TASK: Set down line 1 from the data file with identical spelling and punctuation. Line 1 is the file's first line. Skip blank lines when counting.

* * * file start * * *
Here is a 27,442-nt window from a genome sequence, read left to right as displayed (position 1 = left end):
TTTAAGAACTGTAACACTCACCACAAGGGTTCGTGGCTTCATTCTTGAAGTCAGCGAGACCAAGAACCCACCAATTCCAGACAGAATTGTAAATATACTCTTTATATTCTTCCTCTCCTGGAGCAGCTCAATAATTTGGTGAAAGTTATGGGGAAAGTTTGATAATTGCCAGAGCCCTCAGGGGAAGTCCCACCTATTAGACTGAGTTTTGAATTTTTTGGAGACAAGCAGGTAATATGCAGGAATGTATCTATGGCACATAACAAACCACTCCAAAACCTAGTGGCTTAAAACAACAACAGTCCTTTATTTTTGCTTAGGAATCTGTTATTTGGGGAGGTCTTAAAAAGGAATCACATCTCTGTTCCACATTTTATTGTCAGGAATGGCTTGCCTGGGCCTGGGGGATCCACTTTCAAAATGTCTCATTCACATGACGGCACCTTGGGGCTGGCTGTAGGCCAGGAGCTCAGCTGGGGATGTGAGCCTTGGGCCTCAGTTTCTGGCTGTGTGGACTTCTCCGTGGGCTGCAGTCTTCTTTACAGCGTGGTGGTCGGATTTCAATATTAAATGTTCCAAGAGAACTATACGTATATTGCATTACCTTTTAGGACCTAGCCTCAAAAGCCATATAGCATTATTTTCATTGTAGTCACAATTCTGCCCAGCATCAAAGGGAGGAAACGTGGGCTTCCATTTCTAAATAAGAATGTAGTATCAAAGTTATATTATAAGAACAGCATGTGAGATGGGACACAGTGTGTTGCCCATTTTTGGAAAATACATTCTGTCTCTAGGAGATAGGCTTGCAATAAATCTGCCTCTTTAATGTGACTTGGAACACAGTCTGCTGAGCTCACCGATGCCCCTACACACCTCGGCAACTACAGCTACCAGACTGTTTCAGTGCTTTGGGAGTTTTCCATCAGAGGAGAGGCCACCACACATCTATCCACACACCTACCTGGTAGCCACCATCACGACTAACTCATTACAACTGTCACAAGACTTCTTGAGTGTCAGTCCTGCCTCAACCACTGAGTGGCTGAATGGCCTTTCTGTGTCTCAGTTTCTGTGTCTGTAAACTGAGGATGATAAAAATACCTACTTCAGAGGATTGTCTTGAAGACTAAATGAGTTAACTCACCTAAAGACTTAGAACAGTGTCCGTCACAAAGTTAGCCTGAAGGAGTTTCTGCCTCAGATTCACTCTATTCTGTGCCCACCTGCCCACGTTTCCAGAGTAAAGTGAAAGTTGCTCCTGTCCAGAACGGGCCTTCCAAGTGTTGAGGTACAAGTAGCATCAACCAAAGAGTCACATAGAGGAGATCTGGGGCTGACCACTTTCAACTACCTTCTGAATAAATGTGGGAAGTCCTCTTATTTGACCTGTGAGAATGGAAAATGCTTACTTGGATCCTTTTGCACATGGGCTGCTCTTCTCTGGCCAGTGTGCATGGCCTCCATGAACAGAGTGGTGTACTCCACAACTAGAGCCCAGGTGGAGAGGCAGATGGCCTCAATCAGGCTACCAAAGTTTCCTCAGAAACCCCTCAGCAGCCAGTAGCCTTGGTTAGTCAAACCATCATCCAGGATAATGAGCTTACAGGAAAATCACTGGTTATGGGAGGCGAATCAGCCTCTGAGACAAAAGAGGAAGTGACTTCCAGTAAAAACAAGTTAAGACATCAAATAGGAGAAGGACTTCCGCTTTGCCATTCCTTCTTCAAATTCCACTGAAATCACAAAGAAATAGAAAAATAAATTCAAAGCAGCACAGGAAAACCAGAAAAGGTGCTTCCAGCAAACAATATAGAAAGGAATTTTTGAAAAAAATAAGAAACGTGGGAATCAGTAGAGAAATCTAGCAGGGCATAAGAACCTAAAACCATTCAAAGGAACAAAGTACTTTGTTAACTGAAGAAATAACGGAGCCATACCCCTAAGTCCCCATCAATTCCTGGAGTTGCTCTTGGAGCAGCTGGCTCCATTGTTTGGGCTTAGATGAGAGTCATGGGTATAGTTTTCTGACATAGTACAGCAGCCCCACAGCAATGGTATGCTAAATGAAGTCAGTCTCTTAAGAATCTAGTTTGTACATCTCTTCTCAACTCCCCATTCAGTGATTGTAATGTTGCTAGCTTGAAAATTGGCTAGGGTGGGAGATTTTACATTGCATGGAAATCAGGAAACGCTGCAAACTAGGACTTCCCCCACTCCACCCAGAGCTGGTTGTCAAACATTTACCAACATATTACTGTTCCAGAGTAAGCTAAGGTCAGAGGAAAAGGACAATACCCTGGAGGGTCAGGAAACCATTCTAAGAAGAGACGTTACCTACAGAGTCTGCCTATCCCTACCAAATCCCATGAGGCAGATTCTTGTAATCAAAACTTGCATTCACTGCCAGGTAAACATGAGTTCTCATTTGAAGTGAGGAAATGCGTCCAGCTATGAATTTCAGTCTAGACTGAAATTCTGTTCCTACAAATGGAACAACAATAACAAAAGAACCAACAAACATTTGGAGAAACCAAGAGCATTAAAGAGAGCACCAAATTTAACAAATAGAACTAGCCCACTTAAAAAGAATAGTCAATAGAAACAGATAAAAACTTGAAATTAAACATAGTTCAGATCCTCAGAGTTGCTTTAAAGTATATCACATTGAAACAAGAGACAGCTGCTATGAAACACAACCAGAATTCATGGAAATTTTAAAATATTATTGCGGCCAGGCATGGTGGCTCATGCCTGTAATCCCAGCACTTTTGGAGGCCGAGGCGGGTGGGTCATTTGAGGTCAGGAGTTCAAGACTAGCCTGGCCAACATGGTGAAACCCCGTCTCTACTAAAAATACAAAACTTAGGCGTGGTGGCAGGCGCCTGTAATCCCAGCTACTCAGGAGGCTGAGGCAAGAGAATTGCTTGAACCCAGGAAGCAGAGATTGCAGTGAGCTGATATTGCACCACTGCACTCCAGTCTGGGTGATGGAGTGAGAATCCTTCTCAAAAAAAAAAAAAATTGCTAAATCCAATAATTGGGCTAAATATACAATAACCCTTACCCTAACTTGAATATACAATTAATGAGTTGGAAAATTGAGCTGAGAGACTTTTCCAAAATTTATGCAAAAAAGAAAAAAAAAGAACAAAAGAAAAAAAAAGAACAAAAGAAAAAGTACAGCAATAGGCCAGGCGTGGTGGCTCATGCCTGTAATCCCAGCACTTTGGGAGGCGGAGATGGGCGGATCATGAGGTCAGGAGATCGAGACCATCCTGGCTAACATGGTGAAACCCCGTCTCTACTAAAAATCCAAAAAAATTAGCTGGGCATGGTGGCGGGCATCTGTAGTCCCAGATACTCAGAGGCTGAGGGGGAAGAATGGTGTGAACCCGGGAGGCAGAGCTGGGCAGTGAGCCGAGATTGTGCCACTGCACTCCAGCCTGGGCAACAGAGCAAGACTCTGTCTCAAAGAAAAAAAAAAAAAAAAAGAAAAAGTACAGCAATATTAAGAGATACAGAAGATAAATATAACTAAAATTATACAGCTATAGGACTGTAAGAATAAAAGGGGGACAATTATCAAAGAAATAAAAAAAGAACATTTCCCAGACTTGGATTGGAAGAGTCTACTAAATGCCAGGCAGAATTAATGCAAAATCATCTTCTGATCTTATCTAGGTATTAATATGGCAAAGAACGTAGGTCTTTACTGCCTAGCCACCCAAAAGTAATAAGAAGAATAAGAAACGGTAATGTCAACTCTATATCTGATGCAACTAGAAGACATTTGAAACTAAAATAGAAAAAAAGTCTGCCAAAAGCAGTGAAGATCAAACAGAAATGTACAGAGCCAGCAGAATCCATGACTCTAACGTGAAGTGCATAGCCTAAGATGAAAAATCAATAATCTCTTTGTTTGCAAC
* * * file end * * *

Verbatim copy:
Here is a 27,442-nt window from a genome sequence, read left to right as displayed (position 1 = left end):